President and government on collision course over citizenship

Latvian President Raimonds Vejonis and the current government were put on a collision course September 12 with the president submitting proposals to parliament even though a member of the three-party ruling coalition said they would veto the proposals. 

Vejonis has for several months signalled his intention to submit proposals to Saeima that would grant automatic citizenship to all children born in Latvia, including the children of the country's remaining "non-citizens", a category consisting mainly of Soviet-era arrivals and some of their descendants.

In a release Tuesday morning, the presidential chancellery said the proposals had been submitted, even though the right-of-center National Alliance political grouping said it would use its right of veto to stop government consideration of the proposals in its tracks.  

The proposals submitted by the president would effectively stop any newborns being accorded 'non-citizen' status: 

"It provides for the termination of the granting of the status of a non-citizen to non-citizen children born after 1 June 2018 and to recognize them as citizens of Latvia, unless the parents of the child agree to grant the citizenship of another state to the child and the child is not a citizen of another state."

In the annotations, the President states that the adoption of the draft law will promote the further development of a united society based on the common values ​​of the Latvian nation. 

"Latvia is a democratic and modern European country, and every effort must be made to further develop and strengthen the country of Latvia. The education system in Latvia is capable of preparing and educating respectable, honest and responsible people who are patriots in Latvia and who have a strong affiliation with the Republic of Latvia," said Vējonis in an accompanying statement.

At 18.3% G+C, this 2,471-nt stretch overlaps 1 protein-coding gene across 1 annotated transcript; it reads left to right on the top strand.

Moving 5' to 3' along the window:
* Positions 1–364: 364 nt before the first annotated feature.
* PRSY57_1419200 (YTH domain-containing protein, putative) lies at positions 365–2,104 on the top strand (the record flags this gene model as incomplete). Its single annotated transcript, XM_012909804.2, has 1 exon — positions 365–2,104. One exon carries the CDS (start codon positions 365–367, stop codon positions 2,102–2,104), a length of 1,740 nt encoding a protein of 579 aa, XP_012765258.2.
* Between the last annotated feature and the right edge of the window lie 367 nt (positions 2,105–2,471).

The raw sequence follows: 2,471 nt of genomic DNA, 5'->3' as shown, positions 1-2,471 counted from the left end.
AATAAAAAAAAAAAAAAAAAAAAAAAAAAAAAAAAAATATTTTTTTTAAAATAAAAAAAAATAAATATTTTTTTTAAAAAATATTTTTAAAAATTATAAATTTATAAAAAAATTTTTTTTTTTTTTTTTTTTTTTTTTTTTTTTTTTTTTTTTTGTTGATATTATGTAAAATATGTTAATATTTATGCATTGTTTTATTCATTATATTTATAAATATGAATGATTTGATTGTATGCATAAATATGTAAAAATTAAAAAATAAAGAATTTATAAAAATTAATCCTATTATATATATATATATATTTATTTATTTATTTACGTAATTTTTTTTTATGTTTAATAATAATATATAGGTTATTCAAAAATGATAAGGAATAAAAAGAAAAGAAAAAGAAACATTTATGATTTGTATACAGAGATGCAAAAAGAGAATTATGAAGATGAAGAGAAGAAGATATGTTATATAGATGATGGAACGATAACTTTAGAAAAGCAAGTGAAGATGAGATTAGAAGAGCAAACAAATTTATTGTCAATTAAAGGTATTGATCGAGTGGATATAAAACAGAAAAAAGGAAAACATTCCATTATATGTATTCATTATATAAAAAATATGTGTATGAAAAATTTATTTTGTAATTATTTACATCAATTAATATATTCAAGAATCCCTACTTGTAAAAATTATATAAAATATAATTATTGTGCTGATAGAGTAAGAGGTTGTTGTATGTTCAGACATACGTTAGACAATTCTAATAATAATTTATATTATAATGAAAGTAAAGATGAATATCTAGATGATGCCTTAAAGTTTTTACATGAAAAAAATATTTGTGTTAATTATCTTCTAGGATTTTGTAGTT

"The termination of the granting of non-citizens status to children is a symbolic step, which would allow to stop deliberate targeting and division of different groups of Latvian society. Terminating non-citizen status would allow our society to become more consolidated and devote its forces to the development of our country," said the President, pointing out that after Estonia adopted similar measures, Latvia was left as the only country in the European Union in which new non-citizens were being born.

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However, even before the submission of the draft law and after coalition talks on September 11, the National Alliance expressed its vehement opposition to the granting of automatic citizenship. 

"The National Alliance uses its right of veto to reject the President's initiative to automatically grant citizenship... applying the veto rights provided for in the Coalition Agreement," said the National Alliance September 11, adding that it had already expressed its readiness to do so at a coalition meeting so the other two parties in the coalition, the Greens and Farmers Union and the Unity party, were already aware of its determination on the issue.

Raivis Dzintars, a leading NA lawmaker, said:

"We reminded them that the coalition agreement sets out a range of issues for which consensus should be reached before they can be pushed for further consideration. Enlarging the citizens' circle is one such issue."

However, there was a tiny glimmer of hope for the proposals with the NA apparently suggesting support could theoretically come, but only "when Latvia has a unified education system in the state language."

Nevertheless, NA also quoted Prime Minister Maris Kucinskis of the Greens and Farmers Union saying "The government is stable and we would not start a discussion that could affect this stability."

But it looks like that coalition stability will now be at the price of Vejonis' already dented prestige. After coming under his first serious criticism for his lack of decisiveness on the "oligarch conversations" scandal, to have such major proposals returned to Riga Castle by the next post will be embarrassing at best.

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